The debt mess
If you have tears, prepare to shed them now” — William Shakespeare
This quote from the Shakespearean tragedy Julius Caesar may well capture the mood of investors in fixed-income assets. They must brace for lower yields in the New Year, given the banking regulator’s latest stance on interest rates and the way their returns are expected to trend in the days ahead. Managed debt, too, isn’t something to write home about, as gains are likely to remain rather modest. In all, strategic allocations to other asset classes, especially equity, can be recommended, all the attendant risks notwithstanding.
Successive rate adjustments by the RBI, following fairly benign inflationary trends that have lasted for a good part of the past year, have prompted issuers of fixed-income instruments (typically fixed deposits) to reduce rates in sync with the prevailing trend. This means that the average FD will be somewhat less appealing to the ordinary investor; the latter will be less inclined to choose such an instrument if relatively lucrative rates are not available any longer.
As things stand, FD rates have been already pared by a critical margin over recent months, and the downward inclination is expected to gather steam in times to come. A number of leading deposit mobilisers, including housing finance companies (which have now gained a fair measure of popularity), have stirred investment circles with their rate tweaks. A mere annual average 7-8 per cent is now being offered by most private players.
Now, the story isn’t too different on the managed debt front, although there is no guarantee here that any specific or pre-determined yield will be delivered to the investors. Instead, returns are determined absolutely by market forces. In the case of a debt fund, for instance, the skills possessed by the fund manager makes all the difference.
Such managed products (or, at least, for most categories) are not expected to deliver extraordinary returns anytime soon.
However, these will still retain their appeal for investors seeking such standard features as liquidity, stability and current income. These also need to record superior post-tax gains vis-à-vis what is usually generated by their fixed deposits.
Serving as the backdrop for all this are definitive indicators, courtesy the central bank, which has recently directed its energy towards the fabled “Operation Twist”, its special strategy on lowering rates. The country, the regulator believes, has room for reduced rates in keeping with the latest development statistics.
Latest numbers have underscored a marked level of weakness in recent times; indeed, the authorities have scaled down their forecast on economic growth. Nevertheless, the spiralling prices of food items have led the RBI to temporarily adjust its stance and call for a halt. The RBI has not changed the repo rate in its most recent policy.
In the current phase, the market will rely on clear signals from the government on a few key fronts. The nature of headline inflation (especially the impact of food prices, a critical contributor to the inflation basket), for instance, will be watched carefully. There is a lot of uncertainty with regard to food prices and the complete ramifications of the same will be known fully only in the early part of the new year.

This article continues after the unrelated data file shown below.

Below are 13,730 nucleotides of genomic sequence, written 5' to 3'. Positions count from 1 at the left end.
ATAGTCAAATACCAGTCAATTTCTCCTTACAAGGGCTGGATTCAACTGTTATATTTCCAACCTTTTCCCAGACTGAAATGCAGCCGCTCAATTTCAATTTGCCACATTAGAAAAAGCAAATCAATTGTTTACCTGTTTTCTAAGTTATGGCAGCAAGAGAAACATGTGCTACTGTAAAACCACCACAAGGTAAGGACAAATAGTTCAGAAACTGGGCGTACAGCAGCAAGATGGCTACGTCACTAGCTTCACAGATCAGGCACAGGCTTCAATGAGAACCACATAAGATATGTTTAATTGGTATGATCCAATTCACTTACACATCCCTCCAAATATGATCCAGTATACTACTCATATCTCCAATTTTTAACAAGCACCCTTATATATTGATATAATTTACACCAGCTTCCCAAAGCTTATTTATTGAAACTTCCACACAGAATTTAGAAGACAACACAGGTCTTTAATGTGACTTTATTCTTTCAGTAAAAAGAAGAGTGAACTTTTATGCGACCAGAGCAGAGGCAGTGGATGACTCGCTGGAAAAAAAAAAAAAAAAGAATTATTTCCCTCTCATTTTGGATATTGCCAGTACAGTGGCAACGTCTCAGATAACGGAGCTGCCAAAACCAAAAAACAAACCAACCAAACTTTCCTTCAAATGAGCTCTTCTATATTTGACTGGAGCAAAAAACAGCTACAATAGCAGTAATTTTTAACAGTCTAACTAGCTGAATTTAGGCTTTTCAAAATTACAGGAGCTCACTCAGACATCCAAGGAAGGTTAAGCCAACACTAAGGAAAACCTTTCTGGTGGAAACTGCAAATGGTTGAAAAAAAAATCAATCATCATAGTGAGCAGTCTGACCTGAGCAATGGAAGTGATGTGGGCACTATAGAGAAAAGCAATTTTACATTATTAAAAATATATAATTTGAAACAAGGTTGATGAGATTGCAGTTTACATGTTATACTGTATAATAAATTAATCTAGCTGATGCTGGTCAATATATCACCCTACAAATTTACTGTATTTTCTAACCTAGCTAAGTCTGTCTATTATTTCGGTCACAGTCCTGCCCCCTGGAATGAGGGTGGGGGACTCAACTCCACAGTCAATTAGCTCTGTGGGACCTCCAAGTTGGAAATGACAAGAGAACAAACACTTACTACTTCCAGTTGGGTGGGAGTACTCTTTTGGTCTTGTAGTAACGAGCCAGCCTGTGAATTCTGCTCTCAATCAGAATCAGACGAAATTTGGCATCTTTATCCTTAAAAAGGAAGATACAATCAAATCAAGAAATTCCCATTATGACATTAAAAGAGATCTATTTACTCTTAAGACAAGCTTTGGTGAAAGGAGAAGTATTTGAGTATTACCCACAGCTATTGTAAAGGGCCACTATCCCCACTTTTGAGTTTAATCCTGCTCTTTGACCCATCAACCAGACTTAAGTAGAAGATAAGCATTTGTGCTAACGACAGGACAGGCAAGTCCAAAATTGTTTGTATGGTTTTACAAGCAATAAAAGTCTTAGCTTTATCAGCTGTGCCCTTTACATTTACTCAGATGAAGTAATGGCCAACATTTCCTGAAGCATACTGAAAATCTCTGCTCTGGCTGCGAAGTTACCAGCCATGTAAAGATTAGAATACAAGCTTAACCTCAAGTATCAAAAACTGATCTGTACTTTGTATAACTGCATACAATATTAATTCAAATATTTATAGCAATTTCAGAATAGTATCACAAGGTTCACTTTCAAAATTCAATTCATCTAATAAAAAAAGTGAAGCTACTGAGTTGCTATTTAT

The other significant issue for the market is the transmission of monetary policy to consumers, which is likely to happen in the near future. The measures announced by the government in recent days to address the economic slowdown will kick in as well. Further, a raft of initiatives is expected to be announced in the forthcoming budget. Taken together, the investor community is set to adopt a wait and watch strategy as far as the economy is concerned.
Turn to equity?
Whether you are interested in fixed-income bearing instruments or are keen to invest in managed debt, the stark reality for you stems from pedestrian returns being generated by both. Yes, barring a few exceptions, your favourite debt funds will not bring much cheer in the ensuing season. FDs are set to lose steam too. Where, then, should you place your investible surplus?
My answer is simple: go for equity if your asset allocation strategy allows such a diversification. Equity has the potential to fill the void that is staring at you. Therefore, a graded allocation to direct stocks (or through equity funds) is essential for most categories of investors at this juncture.
This, however, should be done very cautiously, keeping in mind the risks involved. Equity is extremely volatile, and investors must grapple with formidable aberrations.
For instance, quite a few sectors are evidently not participating in the market, while only a select number of index stocks seem to be on an overdrive. These have powered the indices forward, while large masses of relatively slow-paced mid-caps and small-caps have been left behind.
On another front, the December quarter is not quite expected to be very positive for corporates fighting myriad tricky issues owing to slow policy implementation, inadequate demand, high input costs and general economic sluggishness. These will collectively influence quarter-end numbers, which will in turn reflect on valuations.
- Pick up equity in a calibrated manner; don’t go all-in suddenly in order to accommodate equities in your risk-averse portfolio.
- Stock selection will hold the key. Leading large-caps can be seen as safe bets in the current scenario. Mid- and small-caps appear a lot riskier at this point.
- Systematic transfer plans from low-end debt to equity can be considered if you wish to do it through mutual funds.
- This also means you may simultaneously need to scale down your debt holdings or otherwise alter your asset mix.
The writer is director, Wishlist Capital Advisors